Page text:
So when we do see some lift, we expect to see some lift but keep in mind we have seen some payment for some testing. With respect to different states we're seeing some progress and we saw some progress last year with different states and I think couple of states that had not been paying specific tests. One state in particular was not paying cystic fibrosis testing for all of their population. So they have put some edits around that so we continue to work through that with different states, but it’s one at a time and we continue to have dialogue and hope to get to a better place than we are today.

A.J. Rice – UBS Securities LLC

Okay. And then maybe just broadly re-contracting. You are talking about some of the things you are doing proactively on price. But can you just remind us, are you pretty much done with the major contracts that need to be renewed for this year, however you define major? Are there any opportunities out there that you are bidding on that may be things that you could potentially pick up?

Dan Haemmerle

Yes, hundreds of contracts out there so it’s just only some level of dialogue going on in terms of major contract we shared earlier this year that we did renegotiate and extend our relationship with Humana is the major contract that we spoke into.

Mark J. Guinan

And A.J, we look as Steve said earlier, we feel very comfortable with the guidance we've given on price the 1%, 2% over the three year period of time which obviously implied something lower and this year and next year given the 3% that we experienced in 2013. So we certainly have contemplated all of the contracts we need to renegotiate the other thing is at the last call I mentioned and we reaffirm that I expected peer price erosion to mitigate and decline throughout the year. So hopefully that will give you an envelope for confidence and where price might play out for the balance of the year.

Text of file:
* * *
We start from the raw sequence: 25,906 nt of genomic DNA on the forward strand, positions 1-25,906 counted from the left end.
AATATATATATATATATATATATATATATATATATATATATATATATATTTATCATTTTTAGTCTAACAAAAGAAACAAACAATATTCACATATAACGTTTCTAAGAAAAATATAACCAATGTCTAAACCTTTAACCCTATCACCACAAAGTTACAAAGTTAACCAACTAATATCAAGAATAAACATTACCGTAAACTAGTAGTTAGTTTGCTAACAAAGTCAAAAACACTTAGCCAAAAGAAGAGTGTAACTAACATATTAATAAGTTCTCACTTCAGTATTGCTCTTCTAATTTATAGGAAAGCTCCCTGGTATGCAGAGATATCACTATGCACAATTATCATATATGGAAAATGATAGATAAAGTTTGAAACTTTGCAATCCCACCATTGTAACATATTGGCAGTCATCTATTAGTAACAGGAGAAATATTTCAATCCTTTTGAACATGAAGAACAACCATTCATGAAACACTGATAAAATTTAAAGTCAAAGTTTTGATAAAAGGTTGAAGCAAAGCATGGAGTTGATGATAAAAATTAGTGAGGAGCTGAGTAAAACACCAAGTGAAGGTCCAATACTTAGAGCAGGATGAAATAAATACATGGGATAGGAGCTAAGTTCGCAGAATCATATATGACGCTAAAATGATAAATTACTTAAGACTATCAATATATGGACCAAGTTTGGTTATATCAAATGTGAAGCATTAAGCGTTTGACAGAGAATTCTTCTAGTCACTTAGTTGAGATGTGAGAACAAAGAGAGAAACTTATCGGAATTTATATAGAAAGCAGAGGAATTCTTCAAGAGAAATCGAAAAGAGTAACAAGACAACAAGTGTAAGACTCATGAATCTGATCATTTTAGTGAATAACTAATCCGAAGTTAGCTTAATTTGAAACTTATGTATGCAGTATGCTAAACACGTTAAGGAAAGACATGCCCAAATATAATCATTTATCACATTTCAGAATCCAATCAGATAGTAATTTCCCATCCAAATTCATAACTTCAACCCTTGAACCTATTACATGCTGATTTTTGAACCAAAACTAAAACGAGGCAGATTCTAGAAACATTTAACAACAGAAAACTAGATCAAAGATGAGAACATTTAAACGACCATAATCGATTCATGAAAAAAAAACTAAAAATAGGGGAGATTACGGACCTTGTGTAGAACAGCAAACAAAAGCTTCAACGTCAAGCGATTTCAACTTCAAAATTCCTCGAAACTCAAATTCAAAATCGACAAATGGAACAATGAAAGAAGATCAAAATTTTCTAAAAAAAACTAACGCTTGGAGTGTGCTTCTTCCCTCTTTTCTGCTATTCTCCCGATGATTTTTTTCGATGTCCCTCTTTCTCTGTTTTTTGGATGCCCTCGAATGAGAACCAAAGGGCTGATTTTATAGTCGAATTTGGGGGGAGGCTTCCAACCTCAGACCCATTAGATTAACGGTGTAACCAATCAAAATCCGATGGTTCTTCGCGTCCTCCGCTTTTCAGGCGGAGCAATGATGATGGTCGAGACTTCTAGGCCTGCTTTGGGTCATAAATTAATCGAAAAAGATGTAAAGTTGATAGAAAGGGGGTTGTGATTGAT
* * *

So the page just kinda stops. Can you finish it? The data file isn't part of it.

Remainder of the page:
A.J. Rice - UBS Securities LLC

Okay, great thanks a lot.

Stephen H. Rusckowski

Thank you.

Operator

Thank you. And our next question comes from Gary Taylor. Sir, your line is open.

Stephen H. Rusckowski

Good morning, Gary.

Mark J. Guinan

Good morning, Gary.

Gary P. Taylor - Citigroup Inc.

Couple of question one we’ve been hearing about some pretty significant Aetna out-of-network lab cuts and some renewed efforts to on the doc fix side and I wondered if you had seen any benefit from that or expected to.

Stephen H. Rusckowski

First of all we don’t comment on specific relationships we have, but we are working proactively with Aetna. As you know we are their national provider for lab services and they have an ongoing active program to drive as much volume into our business as possible, given what we offer in terms of value to them. So we feel good about that and they are helping us making sure that we do the right thing for their membership. Would you like to share anything beyond that in.

Dan Haemmerle

Gary, not sure exactly which price points you are referring to. I did see some trade publication to put some news out there I think it was limited to non-contracted providers and certain sub-specialties and certain smaller geographies is our understanding on some of what we had read on some of those cuts. So the pricing that was out there, to the extent people had a question about, did not impact us, but was pretty limited from our understanding.

Gary P. Taylor - Citigroup Inc.

Right. Second question, I think people tried to dig into this a little bit. I am just going to ask it a little bit different. I had followed Mark's comments kind of walking through the total volume and the acquisition impact and then the deliberate contract exits to getting to a statement where organic volume was up slightly year-over-year, which is certainly better.

What do you guys think when you see a Labcorp reporting a plus 3 organic volume number? Certainly part of that answer is probably mix of services, but what does is that make you think about just kind of how you are performing in the marketplace and share gains, share loss? Or do you think that is purely a mix differential driving the apparent reported difference?

Stephen H. Rusckowski